Louise promoted her six grandchildren’s participation in sports, music, film, and dance. While in Princeton, she was a strong proponent of the Charter School and the admirable PHS Studio Band jazz program directed by Joe Bongiovi. Her grandchildren visited her regularly, traveled with her, laughed with her, and delighted in her charisma and indomitable energy. Louise was always thrilled to see her family and especially proud of her great-grandchildren.
She was a dyed-in-the-wool Republican with strong opinions about politics, American life, and food. She regularly hosted local Republican functions at her home, and in recent years was distraught at Leftist and progressive excesses in America. She liked President Trump and preferred “All Lives Matter” to other iterations of that concept. She was an avid, competitive bridge player up to the day she died, with a few games already scheduled for the following week. She planned to live forever.
Survivors include her four adult children John, Douglas, David, and Carol, their spouses, as well as the spouse of her predeceased son Henry; six grandchildren; two great-grandchildren; and her younger brother Archibald Douglas Russell and his family.
In lieu of flowers, memorial contributions may be made to The Princeton Republican Club, 131 Victoria Mews, Princeton, NJ 08542 or PHS Band Parents Association, c/o Amanda Kewley, 174 Nassau Street, Suite 423, Princeton, NJ 08542.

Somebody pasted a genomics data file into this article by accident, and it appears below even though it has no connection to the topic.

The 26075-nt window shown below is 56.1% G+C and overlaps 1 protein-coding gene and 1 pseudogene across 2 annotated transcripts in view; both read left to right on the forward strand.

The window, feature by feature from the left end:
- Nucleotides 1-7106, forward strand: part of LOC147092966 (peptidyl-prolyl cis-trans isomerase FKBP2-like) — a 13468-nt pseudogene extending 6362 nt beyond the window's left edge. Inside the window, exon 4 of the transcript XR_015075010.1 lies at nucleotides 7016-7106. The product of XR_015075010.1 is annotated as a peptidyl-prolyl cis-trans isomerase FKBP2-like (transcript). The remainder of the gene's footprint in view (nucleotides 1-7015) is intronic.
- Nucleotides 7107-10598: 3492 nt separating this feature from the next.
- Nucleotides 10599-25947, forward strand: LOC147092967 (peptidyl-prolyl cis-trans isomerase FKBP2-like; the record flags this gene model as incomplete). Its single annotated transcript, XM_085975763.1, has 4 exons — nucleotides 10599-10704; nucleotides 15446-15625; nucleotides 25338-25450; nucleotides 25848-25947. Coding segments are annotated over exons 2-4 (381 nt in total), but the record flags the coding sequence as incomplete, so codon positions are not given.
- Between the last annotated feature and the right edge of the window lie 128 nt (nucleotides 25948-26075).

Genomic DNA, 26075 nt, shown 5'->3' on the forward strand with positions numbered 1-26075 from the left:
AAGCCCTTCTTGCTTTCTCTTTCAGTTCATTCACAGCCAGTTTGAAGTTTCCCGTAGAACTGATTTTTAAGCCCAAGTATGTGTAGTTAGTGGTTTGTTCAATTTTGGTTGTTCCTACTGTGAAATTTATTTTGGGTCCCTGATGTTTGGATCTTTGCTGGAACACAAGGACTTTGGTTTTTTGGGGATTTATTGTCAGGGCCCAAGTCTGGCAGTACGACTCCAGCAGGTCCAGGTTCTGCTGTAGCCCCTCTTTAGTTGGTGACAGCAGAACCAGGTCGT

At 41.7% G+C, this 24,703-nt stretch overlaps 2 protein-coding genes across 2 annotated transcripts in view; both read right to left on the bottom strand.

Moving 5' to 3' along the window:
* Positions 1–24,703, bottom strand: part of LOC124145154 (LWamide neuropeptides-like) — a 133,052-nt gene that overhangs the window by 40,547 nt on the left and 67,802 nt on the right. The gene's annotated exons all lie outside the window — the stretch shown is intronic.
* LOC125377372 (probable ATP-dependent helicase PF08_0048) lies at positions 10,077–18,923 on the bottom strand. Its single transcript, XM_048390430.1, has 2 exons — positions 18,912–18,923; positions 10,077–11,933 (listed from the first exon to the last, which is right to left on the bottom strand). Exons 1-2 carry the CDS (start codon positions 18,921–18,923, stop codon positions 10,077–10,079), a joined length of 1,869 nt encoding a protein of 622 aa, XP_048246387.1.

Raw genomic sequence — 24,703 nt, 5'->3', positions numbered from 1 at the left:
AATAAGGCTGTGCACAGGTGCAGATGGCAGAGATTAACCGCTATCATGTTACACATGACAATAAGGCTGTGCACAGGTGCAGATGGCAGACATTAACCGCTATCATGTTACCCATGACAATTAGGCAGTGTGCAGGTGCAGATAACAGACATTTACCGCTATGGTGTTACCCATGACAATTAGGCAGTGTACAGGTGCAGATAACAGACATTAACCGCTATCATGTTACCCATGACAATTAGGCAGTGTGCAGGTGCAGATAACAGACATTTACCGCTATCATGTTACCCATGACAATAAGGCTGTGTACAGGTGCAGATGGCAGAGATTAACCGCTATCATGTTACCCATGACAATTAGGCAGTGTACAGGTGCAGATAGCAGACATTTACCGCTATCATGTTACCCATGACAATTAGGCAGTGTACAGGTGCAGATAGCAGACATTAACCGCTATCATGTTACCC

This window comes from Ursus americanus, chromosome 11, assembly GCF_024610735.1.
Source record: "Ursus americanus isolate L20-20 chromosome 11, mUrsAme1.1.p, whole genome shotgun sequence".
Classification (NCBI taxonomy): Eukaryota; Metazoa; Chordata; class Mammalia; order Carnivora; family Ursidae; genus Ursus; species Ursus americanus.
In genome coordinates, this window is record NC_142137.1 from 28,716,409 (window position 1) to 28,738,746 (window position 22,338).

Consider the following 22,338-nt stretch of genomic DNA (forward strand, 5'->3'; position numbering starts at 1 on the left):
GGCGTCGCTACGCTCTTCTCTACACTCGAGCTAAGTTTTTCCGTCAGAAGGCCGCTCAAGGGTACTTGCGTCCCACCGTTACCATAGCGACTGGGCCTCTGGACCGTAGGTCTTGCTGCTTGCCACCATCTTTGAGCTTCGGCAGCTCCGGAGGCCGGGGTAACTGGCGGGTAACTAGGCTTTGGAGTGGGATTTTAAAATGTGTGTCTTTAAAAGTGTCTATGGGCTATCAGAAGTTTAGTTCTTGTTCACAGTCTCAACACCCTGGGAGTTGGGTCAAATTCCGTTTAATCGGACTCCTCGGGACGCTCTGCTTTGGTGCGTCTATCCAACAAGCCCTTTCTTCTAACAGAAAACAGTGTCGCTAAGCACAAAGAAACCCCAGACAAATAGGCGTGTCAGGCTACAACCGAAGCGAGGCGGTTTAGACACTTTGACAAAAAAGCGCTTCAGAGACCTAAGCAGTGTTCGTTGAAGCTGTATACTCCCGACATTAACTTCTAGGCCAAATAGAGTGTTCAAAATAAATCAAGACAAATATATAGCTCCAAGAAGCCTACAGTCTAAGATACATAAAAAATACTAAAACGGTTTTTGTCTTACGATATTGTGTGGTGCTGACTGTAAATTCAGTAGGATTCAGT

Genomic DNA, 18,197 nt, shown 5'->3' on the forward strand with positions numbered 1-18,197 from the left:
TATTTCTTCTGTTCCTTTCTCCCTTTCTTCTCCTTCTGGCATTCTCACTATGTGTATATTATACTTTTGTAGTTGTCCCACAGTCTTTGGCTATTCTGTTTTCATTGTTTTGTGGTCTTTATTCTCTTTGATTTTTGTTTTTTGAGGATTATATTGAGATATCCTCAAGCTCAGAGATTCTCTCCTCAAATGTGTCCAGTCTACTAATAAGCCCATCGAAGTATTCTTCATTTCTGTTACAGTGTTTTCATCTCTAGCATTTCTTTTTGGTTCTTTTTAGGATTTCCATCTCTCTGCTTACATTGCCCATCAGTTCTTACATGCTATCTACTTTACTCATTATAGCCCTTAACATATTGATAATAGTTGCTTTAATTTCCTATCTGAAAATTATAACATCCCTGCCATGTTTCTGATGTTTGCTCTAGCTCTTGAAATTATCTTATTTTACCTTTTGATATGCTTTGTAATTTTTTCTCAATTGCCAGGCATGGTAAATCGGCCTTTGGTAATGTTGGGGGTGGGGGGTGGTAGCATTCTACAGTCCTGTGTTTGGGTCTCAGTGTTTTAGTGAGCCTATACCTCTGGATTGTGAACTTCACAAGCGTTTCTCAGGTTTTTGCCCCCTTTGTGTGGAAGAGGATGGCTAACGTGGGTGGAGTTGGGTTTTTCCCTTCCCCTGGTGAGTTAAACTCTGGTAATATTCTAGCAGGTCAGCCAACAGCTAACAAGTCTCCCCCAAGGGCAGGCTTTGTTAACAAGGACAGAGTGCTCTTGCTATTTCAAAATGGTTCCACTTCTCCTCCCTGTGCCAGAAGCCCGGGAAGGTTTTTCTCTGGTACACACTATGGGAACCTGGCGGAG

Written by John Irving Jr.
Florence “Pete” Lamborn Peters passed away peacefully at Acorn Glen Assisted Living in Princeton, New Jersey, on July 19. She had just turned 92 in June.
Pete was born June 28, 1928 in Montclair, New Jersey, and was the second child of John Warren Lamborn and Anna Elizabeth Flynn. Pete graduated from The Convent of the Sacred Heart Maplehurst (now Greenwich) in 1945 and from Rosemont College in 1949 with a degree in English. Upon graduation, Pete returned home to Montclair where she worked in a photography studio.
While spending her summers at Martha’s Vineyard, she met Landon Peters, who also happened to be from Montclair. She married Landon on February 2, 1952 and they moved to San Antonio, Texas, where Landon served in the Air Force during the Korean Conflict. Their eldest child, Eric, was born in San Antonio. They truly enjoyed their adventure there, far from family, and made many lifelong friends. They visited San Antonio many times, thereafter.
They returned to Princeton, New Jersey, so Landon could finish his studies at Princeton University, from which he graduated in 1956, though a member of the Class of 1952. Pete and Landon remained in Princeton for the rest of their lives, where their sons Michael, John, David, and Christopher were born. Pete’s younger cousin, Elinore Flynn, came to live with them in 1957, after her parents had died. They were married for 53 years until Landon’s death in 2005.
Pete’s ties to Martha’s Vineyard were deep. Both sets of grandparents became summer residents in the early 1900s. While spending time there, she enjoyed sailing and tennis, and hosting visitors at Pohogonot Farm, as well as at the home that Landon and she built in 1989. Until recently, she spent summers there every year of her life. She was devoted to her large, extended family there and to the preservation of Pohogonot and its flora and fauna.